Collating elements may be used in place of escapes (which are not normally allowed inside character sets), for example [[.^.]abc] would match either one of the characters 'abc^'.

As an extension, a collating element may also be specified via its symbolic name, for example:


matches a 'NUL' character. See collating element names.

Equivalence classes:

An expression of the form [[=col=]], matches any character or collating element whose primary sort key is the same as that for collating element col, as with collating elements the name col may be a collating symbolic name. A primary sort key is one that ignores case, accentation, or locale-specific tailorings; so for example [[=a=]] matches any of the characters: a, À, Á, Â, Ã, Ä, Å, A, à, á, â, ã, ä and å. Unfortunately implementation of this is reliant on the platform's collation and localisation support; this feature can not be relied upon to work portably across all platforms, or even all locales on one platform.


All of the above can be combined in one character set declaration, for example: [[:digit:]a-c[.NUL.]].


With the exception of the escape sequences \{, \}, \(, and \), which are documented above, an escape followed by any character matches that character. This can be used to make the special characters


"ordinary". Note that the escape character loses its special meaning inside a character set, so [\^] will match either a literal '\' or a '^'.

What Gets Matched

When there is more that one way to match a regular expression, the "best" possible match is obtained using the leftmost-longest rule.



When an expression is compiled with the flag grep set, then the expression is treated as a newline separated list of POSIX-Basic expressions, a match is found if any of the expressions in the list match, for example:

boost::regex e("abc\ndef", boost::regex::grep);

will match either of the POSIX-Basic expressions "abc" or "def".

As its name suggests, this behavior is consistent with the Unix utility grep.


In addition to the POSIX-Basic features the following characters are also special:




repeats the preceding atom one or more times.


repeats the preceding atom zero or one times.

  • ?

A non-greedy version of *.


A non-greedy version of +.


A non-greedy version of ?.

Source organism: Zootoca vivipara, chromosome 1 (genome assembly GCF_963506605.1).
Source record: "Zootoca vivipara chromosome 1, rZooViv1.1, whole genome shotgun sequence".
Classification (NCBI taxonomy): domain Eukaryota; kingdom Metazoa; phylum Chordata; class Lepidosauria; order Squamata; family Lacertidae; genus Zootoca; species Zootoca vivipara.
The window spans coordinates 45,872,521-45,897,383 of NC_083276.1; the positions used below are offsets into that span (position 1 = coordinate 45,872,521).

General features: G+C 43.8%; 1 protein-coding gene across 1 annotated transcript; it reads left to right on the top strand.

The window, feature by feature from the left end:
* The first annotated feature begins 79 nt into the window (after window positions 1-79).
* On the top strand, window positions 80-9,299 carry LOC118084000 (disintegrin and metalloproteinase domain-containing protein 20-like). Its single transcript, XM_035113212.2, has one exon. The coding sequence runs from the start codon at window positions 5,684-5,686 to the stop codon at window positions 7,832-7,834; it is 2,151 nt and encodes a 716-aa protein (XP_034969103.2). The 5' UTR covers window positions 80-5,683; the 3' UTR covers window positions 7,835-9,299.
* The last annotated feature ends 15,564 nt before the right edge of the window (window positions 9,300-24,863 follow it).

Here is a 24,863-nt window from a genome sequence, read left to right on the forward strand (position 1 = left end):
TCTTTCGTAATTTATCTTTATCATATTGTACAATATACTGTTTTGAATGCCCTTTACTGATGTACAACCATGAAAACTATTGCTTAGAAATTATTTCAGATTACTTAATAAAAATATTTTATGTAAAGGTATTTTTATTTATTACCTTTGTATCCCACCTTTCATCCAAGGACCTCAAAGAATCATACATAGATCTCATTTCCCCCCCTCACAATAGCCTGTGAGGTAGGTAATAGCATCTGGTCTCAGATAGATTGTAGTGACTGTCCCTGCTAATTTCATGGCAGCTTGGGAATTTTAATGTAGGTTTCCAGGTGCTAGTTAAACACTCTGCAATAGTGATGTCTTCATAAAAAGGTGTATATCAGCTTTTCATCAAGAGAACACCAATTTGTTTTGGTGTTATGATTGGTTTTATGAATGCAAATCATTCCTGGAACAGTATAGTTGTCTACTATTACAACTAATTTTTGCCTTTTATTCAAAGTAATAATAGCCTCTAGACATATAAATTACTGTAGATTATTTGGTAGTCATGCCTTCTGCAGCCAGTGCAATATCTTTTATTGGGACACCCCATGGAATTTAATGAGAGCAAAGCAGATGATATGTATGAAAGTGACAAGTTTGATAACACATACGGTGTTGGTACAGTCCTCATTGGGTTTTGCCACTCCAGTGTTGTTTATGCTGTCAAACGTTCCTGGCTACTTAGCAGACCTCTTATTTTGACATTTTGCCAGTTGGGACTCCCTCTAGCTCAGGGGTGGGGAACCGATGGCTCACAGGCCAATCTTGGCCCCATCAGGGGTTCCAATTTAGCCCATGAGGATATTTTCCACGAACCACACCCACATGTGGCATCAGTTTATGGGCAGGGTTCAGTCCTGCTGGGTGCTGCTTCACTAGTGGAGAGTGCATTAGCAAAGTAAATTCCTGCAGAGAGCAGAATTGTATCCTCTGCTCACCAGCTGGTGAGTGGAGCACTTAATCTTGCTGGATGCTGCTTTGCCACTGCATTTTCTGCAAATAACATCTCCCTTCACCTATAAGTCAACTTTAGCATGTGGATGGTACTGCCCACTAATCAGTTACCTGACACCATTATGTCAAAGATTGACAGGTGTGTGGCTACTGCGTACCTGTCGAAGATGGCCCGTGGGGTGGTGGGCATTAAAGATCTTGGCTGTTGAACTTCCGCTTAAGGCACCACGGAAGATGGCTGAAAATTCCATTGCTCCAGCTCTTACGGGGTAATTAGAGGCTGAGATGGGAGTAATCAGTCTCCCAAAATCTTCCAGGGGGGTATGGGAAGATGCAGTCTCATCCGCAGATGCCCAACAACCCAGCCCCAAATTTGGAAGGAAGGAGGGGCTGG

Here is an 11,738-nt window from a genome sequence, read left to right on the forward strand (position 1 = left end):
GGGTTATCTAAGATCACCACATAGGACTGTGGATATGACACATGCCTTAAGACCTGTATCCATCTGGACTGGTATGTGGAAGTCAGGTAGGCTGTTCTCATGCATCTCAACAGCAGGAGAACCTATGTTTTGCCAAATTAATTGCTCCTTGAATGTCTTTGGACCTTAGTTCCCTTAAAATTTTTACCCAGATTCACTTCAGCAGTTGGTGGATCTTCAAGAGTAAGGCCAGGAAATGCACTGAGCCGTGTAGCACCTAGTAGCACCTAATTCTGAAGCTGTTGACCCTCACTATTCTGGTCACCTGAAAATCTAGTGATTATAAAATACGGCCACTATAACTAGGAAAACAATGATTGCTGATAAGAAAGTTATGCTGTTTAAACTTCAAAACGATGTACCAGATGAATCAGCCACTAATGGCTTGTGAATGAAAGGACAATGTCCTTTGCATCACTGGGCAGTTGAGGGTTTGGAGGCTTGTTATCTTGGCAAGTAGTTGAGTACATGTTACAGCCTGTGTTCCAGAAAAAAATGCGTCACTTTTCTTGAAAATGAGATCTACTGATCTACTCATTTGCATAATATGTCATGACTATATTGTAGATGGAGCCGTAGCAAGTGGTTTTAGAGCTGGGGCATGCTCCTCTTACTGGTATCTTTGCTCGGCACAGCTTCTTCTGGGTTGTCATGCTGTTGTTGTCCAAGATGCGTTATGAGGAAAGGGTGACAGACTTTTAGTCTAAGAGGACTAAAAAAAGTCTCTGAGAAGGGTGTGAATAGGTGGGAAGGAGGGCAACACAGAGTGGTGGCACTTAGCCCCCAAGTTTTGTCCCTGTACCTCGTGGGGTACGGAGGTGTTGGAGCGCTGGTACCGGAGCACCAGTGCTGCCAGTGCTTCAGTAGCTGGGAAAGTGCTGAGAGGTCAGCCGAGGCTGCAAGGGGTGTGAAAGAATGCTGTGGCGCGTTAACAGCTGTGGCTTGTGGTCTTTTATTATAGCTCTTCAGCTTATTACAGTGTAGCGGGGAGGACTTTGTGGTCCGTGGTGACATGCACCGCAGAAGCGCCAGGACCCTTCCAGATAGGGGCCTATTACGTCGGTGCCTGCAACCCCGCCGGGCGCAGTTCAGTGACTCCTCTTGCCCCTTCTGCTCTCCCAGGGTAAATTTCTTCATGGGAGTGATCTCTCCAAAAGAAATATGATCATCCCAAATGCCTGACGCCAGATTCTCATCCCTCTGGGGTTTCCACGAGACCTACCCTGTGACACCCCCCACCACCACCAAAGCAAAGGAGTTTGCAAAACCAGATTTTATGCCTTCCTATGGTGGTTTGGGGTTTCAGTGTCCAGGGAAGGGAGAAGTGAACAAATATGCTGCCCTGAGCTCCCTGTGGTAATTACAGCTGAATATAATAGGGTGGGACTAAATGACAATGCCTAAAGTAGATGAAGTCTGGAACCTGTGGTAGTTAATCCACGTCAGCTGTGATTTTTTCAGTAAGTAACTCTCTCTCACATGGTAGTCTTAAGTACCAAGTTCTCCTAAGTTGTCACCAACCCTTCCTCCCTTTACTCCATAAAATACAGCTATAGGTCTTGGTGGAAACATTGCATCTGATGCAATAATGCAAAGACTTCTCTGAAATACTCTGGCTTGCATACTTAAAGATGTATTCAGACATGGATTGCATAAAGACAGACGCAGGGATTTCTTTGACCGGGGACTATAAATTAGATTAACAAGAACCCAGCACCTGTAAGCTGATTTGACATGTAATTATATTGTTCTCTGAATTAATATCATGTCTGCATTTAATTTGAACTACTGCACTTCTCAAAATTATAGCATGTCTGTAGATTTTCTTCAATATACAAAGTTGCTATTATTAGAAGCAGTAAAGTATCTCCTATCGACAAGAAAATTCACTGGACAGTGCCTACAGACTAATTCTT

And the following escape sequences are also recognised:




specifies an alternative.

\(?: ... )

is a non-marking grouping construct - allows you to lexically group something without spitting out an extra sub-expression.


matches any word character.


matches any non-word character.


matches any character in the syntax group x, the following emacs groupings are supported: 's', ' ', '_', 'w', '.', ')', '(', '"', '\'', '>' and '<'. Refer to the emacs docs for details.


matches any character not in the syntax grouping x.

\c and \C

These are not supported.


matches zero characters only at the start of a buffer (or string being matched).


matches zero characters only at the end of a buffer (or string being matched).


matches zero characters at a word boundary.


matches zero characters, not at a word boundary.


matches zero characters only at the start of a word.


matches zero characters only at the end of a word.

Finally, you should note that emacs style regular expressions are matched according to the Perl "depth first search" rules. Emacs expressions are matched this way because they contain Perl-like extensions, that do not interact well with the POSIX-style leftmost-longest rule.


There are a variety of flags that may be combined with the basic and grep options when constructing the regular expression, in particular note that the newline_alt, no_char_classes, no-intervals, bk_plus_qm and bk_plus_vbar options all alter the syntax, while the collate and icase options modify how the case and locale sensitivity are to be applied.


IEEE Std 1003.1-2001, Portable Operating System Interface (POSIX ), Base Definitions and Headers, Section 9, Regular Expressions (FWD.1).

IEEE Std 1003.1-2001, Portable Operating System Interface (POSIX ), Shells and Utilities, Section 4, Utilities, grep (FWD.1).

Emacs Version 21.3.